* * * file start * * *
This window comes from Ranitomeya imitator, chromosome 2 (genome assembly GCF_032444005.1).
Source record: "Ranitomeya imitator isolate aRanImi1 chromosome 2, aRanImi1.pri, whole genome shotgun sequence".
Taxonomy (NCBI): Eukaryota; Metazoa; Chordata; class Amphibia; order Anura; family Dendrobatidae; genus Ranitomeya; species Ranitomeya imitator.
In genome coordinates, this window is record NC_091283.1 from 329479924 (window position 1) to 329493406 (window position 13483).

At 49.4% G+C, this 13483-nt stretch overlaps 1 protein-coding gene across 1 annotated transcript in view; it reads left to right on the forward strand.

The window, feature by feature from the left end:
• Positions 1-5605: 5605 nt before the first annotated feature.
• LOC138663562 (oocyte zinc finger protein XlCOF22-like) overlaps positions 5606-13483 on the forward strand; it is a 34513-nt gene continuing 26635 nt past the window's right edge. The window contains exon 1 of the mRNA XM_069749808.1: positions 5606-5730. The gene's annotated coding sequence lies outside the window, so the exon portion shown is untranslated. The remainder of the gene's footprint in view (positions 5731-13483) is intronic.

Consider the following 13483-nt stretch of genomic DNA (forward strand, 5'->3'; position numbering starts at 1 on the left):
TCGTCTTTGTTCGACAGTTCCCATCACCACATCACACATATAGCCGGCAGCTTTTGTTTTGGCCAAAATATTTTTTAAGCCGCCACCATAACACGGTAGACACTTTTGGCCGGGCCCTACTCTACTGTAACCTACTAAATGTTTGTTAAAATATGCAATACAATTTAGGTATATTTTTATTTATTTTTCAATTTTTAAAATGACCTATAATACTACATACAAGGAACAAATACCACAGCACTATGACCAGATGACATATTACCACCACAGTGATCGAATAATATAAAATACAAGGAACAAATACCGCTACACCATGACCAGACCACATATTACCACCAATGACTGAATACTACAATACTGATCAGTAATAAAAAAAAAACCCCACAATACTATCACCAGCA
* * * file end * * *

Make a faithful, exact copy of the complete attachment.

This window comes from Ranitomeya imitator, chromosome 2 (genome assembly GCF_032444005.1).
Source record: "Ranitomeya imitator isolate aRanImi1 chromosome 2, aRanImi1.pri, whole genome shotgun sequence".
Taxonomy (NCBI): Eukaryota; Metazoa; Chordata; class Amphibia; order Anura; family Dendrobatidae; genus Ranitomeya; species Ranitomeya imitator.
In genome coordinates, this window is record NC_091283.1 from 329479924 (window position 1) to 329493406 (window position 13483).

At 49.4% G+C, this 13483-nt stretch overlaps 1 protein-coding gene across 1 annotated transcript in view; it reads left to right on the forward strand.

The window, feature by feature from the left end:
• Positions 1-5605: 5605 nt before the first annotated feature.
• LOC138663562 (oocyte zinc finger protein XlCOF22-like) overlaps positions 5606-13483 on the forward strand; it is a 34513-nt gene continuing 26635 nt past the window's right edge. The window contains exon 1 of the mRNA XM_069749808.1: positions 5606-5730. The gene's annotated coding sequence lies outside the window, so the exon portion shown is untranslated. The remainder of the gene's footprint in view (positions 5731-13483) is intronic.

Consider the following 13483-nt stretch of genomic DNA (forward strand, 5'->3'; position numbering starts at 1 on the left):
TCGTCTTTGTTCGACAGTTCCCATCACCACATCACACATATAGCCGGCAGCTTTTGTTTTGGCCAAAATATTTTTTAAGCCGCCACCATAACACGGTAGACACTTTTGGCCGGGCCCTACTCTACTGTAACCTACTAAATGTTTGTTAAAATATGCAATACAATTTAGGTATATTTTTATTTATTTTTCAATTTTTAAAATGACCTATAATACTACATACAAGGAACAAATACCACAGCACTATGACCAGATGACATATTACCACCACAGTGATCGAATAATATAAAATACAAGGAACAAATACCGCTACACCATGACCAGACCACATATTACCACCAATGACTGAATACTACAATACTGATCAGTAATAAAAAAAAAACCCCACAATACTATCACCAGCA